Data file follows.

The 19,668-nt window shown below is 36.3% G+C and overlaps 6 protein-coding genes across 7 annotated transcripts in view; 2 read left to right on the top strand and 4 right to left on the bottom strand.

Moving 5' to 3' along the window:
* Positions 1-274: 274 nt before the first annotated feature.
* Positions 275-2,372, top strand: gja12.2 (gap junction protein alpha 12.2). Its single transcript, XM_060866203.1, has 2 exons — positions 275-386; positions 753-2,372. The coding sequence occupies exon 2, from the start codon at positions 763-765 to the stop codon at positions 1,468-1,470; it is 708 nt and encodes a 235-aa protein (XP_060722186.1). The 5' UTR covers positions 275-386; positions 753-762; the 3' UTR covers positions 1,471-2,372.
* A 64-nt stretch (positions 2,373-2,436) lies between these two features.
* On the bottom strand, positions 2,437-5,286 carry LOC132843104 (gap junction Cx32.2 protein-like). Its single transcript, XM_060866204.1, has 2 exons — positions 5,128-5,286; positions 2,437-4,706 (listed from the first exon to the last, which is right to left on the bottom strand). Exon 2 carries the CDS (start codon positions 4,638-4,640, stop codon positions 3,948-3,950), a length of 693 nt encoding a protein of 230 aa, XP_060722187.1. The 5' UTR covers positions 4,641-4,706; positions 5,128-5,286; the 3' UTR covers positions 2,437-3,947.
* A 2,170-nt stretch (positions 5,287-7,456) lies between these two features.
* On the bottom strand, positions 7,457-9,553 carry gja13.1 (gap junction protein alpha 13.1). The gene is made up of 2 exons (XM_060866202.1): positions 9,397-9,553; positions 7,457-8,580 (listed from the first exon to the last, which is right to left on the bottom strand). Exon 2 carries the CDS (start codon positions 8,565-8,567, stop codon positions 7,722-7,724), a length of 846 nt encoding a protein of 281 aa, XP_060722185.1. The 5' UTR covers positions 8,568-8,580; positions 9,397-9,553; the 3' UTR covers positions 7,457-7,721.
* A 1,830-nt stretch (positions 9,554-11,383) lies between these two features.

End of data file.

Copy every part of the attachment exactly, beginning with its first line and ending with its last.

The 19,668-nt window shown below is 36.3% G+C and overlaps 6 protein-coding genes across 7 annotated transcripts in view; 2 read left to right on the top strand and 4 right to left on the bottom strand.

Moving 5' to 3' along the window:
* Positions 1-274: 274 nt before the first annotated feature.
* Positions 275-2,372, top strand: gja12.2 (gap junction protein alpha 12.2). Its single transcript, XM_060866203.1, has 2 exons — positions 275-386; positions 753-2,372. The coding sequence occupies exon 2, from the start codon at positions 763-765 to the stop codon at positions 1,468-1,470; it is 708 nt and encodes a 235-aa protein (XP_060722186.1). The 5' UTR covers positions 275-386; positions 753-762; the 3' UTR covers positions 1,471-2,372.
* A 64-nt stretch (positions 2,373-2,436) lies between these two features.
* On the bottom strand, positions 2,437-5,286 carry LOC132843104 (gap junction Cx32.2 protein-like). Its single transcript, XM_060866204.1, has 2 exons — positions 5,128-5,286; positions 2,437-4,706 (listed from the first exon to the last, which is right to left on the bottom strand). Exon 2 carries the CDS (start codon positions 4,638-4,640, stop codon positions 3,948-3,950), a length of 693 nt encoding a protein of 230 aa, XP_060722187.1. The 5' UTR covers positions 4,641-4,706; positions 5,128-5,286; the 3' UTR covers positions 2,437-3,947.
* A 2,170-nt stretch (positions 5,287-7,456) lies between these two features.
* On the bottom strand, positions 7,457-9,553 carry gja13.1 (gap junction protein alpha 13.1). The gene is made up of 2 exons (XM_060866202.1): positions 9,397-9,553; positions 7,457-8,580 (listed from the first exon to the last, which is right to left on the bottom strand). Exon 2 carries the CDS (start codon positions 8,565-8,567, stop codon positions 7,722-7,724), a length of 846 nt encoding a protein of 281 aa, XP_060722185.1. The 5' UTR covers positions 8,568-8,580; positions 9,397-9,553; the 3' UTR covers positions 7,457-7,721.
* A 1,830-nt stretch (positions 9,554-11,383) lies between these two features.